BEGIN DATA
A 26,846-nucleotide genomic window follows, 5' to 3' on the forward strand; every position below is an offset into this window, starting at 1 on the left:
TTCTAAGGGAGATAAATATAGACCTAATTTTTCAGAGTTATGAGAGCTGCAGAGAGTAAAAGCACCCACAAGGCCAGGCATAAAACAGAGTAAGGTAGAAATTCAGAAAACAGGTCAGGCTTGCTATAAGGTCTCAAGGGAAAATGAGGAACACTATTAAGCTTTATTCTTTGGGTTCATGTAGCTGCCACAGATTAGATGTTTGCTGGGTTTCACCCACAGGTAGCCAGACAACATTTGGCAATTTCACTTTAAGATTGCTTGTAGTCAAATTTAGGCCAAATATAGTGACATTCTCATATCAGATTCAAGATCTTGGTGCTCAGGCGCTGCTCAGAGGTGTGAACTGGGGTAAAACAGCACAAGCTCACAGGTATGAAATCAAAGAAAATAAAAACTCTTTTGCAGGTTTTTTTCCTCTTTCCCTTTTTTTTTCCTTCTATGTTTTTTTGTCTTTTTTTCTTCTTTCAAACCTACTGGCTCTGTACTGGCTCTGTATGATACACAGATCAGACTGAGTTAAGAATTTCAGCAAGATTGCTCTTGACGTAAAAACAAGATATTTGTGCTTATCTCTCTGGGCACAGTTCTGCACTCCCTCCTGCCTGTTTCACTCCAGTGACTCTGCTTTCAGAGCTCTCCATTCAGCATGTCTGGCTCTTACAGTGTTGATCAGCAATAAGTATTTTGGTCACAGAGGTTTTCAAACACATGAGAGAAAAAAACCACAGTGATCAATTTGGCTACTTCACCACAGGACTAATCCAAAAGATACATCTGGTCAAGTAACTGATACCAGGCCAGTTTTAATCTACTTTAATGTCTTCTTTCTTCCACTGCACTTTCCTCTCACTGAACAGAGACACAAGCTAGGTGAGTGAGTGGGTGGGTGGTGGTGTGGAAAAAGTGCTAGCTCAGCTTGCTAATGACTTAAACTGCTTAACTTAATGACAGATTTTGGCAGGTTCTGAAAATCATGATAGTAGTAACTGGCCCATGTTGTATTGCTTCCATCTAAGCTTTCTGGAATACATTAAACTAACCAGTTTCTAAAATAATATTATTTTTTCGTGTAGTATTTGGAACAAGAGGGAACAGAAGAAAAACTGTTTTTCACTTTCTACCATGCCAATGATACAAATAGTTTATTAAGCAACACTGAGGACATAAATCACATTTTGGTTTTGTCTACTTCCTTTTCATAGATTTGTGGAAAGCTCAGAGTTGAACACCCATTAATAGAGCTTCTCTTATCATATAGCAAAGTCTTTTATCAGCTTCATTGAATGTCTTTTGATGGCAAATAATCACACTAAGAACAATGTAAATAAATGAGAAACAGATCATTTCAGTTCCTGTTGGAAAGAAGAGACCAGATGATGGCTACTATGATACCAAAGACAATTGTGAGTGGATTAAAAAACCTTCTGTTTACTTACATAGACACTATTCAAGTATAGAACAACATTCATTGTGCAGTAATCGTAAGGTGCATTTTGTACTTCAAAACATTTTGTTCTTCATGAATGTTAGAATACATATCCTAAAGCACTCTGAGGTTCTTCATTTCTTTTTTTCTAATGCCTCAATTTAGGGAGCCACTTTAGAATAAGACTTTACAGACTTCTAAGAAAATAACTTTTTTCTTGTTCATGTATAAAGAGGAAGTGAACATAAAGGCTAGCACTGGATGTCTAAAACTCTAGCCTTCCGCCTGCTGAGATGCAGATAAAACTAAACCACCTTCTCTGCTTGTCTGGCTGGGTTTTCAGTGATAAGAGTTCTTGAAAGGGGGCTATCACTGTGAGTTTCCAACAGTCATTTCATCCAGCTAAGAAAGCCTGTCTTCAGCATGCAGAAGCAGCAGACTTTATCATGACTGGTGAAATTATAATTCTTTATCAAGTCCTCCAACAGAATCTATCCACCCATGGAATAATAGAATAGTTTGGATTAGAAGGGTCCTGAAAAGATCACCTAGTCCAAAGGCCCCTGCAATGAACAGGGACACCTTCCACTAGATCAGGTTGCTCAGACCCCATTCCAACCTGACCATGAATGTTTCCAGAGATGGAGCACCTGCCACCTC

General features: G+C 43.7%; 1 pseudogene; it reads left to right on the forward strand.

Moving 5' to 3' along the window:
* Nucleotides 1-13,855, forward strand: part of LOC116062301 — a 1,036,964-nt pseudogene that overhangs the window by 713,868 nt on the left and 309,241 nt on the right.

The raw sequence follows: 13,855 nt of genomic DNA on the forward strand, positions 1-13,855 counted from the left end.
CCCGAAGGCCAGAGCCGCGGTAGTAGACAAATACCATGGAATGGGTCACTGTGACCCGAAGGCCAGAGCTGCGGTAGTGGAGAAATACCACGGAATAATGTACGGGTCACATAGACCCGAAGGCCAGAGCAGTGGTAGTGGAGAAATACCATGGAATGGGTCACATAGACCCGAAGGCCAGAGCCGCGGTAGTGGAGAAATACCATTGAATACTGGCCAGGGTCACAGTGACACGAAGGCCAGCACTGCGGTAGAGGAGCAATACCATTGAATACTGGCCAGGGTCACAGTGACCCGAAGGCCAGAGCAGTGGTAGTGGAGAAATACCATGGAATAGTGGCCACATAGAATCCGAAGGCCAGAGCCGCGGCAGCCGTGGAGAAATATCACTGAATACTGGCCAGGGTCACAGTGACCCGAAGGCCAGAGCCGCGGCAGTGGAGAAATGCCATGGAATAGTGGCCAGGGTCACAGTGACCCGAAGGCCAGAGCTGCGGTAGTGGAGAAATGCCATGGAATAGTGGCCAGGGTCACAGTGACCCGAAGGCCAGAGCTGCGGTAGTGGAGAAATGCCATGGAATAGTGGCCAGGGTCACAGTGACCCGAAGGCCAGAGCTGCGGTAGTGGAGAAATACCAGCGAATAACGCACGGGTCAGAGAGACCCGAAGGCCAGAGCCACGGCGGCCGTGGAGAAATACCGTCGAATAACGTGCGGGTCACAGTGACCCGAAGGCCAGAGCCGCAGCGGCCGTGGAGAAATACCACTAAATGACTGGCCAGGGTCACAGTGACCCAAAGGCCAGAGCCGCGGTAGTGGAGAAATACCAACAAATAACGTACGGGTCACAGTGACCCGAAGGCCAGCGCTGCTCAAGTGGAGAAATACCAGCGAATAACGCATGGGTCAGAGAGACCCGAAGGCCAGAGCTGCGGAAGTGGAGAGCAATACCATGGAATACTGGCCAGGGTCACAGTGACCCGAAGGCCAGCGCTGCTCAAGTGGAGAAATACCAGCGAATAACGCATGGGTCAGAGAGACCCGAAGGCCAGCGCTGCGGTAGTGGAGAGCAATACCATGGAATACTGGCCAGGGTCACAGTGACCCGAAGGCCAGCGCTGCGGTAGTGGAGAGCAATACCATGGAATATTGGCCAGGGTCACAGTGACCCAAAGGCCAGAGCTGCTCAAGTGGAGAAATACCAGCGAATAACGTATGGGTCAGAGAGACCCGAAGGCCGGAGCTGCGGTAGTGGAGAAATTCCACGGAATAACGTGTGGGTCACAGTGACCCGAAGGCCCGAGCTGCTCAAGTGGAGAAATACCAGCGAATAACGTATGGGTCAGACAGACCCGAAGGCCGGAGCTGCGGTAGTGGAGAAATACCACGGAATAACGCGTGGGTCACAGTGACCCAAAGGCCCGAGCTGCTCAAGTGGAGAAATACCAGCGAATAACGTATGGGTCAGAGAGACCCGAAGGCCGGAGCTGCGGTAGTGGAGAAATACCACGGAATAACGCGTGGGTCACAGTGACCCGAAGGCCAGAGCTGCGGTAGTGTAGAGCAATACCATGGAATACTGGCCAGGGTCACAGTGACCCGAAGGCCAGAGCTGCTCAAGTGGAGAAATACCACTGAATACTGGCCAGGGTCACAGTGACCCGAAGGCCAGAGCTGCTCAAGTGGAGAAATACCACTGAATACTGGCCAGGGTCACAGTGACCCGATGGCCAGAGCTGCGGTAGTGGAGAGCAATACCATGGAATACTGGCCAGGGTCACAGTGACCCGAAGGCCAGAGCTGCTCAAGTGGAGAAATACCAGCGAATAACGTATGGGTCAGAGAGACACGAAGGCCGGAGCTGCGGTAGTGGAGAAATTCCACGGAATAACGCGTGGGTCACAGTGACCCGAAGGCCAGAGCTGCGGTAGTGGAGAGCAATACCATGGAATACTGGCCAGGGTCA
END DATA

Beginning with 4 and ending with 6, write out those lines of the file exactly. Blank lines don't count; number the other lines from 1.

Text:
Moving 5' to 3' along the window:
* Nucleotides 1-13,855, forward strand: part of LOC116062301 — a 1,036,964-nt pseudogene that overhangs the window by 713,868 nt on the left and 309,241 nt on the right.

The raw sequence follows: 13,855 nt of genomic DNA on the forward strand, positions 1-13,855 counted from the left end.